• From Swiss through Sempione, or St Bernhard, Saint Gothard and other minor passes

Get around

Although some local bus and train service exists, the best way to tour the Piedmont is by car, especially for tourists who want to venture outside Turin and a few other large cities.


The region has numerous interesting museums, some of the best are found in Turin including Museo Egizio, the second most important Egyptian museum in the world, and National Cinema Museum, most famed for the spectacular building.


Ski areas

There are a number of well known ski resorts in Piedmont Alpine region


The Milky Way ski area is one of the biggest areas in Europe and encompasses the following resorts.

  • Sestriere -location of the Winter Olympics
  • Sauze D'Oulx
  • Claviere

Bardonecchia is another large ski area and was host to the 2006 Winter Olympic snowboarding events.

Macugnaga and Alagna Val Sesia in the V.C.O. (Verbano, Cusio, Ossola) province (North-east of the Region).

Limone Piemonte and Prato Nevoso in the province of Coni.


If you can, try the Bollito Misto and Fritto Misto. These are two very traditional dishes and you may only be able to find them in old restaurants far from the tourist circuit. The Bollito Misto is a mix of beef and pork meat boiled with vegetables and eaten with a variety of sauces. The Fritto Misto is a mixture of fried meats and vegetables. Another very typical meal is Bagna Cauda: it consists of a hot garlic sauce eaten with raw vegetables. Try also the "Paniscia vercellese" a typical dish from Vercelli made with rice, beans and susages. You can eat also fried frogs and good fishes from lake and rivers.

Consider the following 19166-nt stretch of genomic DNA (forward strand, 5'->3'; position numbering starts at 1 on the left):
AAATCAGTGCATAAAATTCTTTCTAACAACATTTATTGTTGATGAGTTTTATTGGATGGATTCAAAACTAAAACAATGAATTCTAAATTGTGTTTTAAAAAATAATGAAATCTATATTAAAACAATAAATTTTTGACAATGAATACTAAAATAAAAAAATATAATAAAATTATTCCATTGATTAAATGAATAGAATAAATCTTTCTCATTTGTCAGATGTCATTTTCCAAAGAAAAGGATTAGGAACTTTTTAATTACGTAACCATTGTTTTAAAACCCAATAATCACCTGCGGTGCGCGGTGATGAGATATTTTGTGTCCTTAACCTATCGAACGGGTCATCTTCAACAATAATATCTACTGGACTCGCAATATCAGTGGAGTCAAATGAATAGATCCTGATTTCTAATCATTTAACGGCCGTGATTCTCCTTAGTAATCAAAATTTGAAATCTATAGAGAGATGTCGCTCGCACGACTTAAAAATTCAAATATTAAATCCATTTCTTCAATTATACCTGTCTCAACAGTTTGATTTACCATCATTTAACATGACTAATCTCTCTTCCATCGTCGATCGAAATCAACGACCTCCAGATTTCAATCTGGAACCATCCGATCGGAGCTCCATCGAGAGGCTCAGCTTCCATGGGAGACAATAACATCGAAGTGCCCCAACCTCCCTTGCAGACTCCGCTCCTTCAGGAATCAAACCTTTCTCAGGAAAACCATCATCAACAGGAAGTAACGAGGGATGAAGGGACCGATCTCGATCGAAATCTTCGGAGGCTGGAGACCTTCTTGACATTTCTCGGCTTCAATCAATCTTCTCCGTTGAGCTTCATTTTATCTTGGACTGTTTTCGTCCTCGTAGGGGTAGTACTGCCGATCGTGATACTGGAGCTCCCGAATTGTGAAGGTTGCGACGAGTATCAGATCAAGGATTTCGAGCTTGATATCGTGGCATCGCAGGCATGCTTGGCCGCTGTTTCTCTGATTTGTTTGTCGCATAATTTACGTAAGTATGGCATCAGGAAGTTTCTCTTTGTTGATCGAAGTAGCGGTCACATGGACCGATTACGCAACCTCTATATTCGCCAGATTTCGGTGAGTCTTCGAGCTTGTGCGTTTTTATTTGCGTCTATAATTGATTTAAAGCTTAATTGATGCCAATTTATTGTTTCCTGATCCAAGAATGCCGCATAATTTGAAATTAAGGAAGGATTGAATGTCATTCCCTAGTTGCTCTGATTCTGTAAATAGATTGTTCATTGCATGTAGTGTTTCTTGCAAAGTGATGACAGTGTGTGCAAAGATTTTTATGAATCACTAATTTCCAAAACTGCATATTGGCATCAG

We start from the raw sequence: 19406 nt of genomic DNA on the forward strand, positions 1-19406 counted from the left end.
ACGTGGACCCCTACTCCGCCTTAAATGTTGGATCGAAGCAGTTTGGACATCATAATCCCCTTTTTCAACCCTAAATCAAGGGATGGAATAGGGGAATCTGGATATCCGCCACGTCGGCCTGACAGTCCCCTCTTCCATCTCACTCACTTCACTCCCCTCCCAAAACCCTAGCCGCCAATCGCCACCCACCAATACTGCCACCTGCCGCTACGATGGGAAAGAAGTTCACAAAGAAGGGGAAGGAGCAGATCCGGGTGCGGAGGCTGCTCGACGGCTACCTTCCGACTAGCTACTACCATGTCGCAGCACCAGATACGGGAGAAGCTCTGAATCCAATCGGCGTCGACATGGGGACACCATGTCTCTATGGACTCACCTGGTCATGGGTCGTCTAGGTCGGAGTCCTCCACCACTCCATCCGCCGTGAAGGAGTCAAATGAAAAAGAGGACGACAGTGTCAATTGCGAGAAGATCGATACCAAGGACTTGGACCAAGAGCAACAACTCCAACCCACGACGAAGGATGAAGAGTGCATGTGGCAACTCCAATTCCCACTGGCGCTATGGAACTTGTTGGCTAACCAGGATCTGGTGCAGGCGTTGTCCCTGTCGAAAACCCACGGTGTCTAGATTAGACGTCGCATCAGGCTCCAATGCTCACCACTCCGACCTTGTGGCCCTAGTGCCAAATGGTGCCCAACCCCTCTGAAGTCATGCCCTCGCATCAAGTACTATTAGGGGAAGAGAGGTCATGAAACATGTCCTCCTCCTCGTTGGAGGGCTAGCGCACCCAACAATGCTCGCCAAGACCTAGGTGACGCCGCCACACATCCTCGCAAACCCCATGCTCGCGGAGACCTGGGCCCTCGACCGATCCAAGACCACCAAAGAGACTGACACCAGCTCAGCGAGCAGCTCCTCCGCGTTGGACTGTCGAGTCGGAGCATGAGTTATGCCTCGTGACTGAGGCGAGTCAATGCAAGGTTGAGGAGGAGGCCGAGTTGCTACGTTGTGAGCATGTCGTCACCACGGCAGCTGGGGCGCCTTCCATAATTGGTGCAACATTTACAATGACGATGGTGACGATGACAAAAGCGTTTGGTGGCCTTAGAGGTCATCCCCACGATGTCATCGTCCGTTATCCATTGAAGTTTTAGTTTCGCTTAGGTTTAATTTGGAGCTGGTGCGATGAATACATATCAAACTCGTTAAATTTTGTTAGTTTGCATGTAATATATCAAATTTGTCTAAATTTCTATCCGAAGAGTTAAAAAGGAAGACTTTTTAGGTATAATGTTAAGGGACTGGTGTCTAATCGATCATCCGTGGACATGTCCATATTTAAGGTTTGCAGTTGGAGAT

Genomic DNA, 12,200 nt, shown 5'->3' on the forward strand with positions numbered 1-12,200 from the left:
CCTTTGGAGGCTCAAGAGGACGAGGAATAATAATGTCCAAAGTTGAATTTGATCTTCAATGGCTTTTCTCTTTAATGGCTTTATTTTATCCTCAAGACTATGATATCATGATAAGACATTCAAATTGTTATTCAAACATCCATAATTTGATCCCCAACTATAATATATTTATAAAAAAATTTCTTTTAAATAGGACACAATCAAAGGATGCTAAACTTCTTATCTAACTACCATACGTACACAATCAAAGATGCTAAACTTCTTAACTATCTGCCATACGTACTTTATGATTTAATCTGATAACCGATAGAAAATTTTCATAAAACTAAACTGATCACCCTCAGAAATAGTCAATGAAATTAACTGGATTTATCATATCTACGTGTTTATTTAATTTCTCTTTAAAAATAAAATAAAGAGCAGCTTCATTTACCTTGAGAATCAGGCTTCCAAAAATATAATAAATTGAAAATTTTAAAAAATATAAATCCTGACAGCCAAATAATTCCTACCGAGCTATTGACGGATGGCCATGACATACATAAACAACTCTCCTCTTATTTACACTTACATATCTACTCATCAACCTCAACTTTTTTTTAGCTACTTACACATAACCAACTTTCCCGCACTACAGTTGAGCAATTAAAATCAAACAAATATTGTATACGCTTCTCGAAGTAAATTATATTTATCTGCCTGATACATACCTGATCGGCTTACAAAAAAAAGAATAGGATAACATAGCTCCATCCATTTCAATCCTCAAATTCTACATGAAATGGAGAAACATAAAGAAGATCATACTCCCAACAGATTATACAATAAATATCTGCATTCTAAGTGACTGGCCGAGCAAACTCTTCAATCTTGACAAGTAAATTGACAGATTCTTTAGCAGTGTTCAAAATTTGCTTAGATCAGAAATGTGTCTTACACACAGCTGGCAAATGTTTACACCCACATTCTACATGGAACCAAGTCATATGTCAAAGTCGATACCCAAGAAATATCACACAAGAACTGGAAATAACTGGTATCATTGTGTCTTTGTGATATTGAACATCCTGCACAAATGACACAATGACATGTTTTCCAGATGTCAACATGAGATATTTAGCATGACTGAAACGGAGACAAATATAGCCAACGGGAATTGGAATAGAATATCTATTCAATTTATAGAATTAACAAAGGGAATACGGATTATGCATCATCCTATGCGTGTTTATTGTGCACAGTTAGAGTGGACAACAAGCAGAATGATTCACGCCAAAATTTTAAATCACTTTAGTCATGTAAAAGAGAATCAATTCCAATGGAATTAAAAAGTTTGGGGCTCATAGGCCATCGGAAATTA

Piedmont is well known for its great wines, particularly Barolo and Barbaresco but also Dolcetto, Arneis, Freisa, Gavi and others. Most vineyards are on the Langhe hills around Asti and Alba and on Monferrato other hills between Alba an Alessandria, but the passion for strong red wines has spread among the entire territory. Try also beers (Menabrea) and aromated wines (Vermuths).

Stay safe

Piedmont is generally a very safe place.

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1911 encyclopedia

Up to date as of January 14, 2010

From LoveToKnow 1911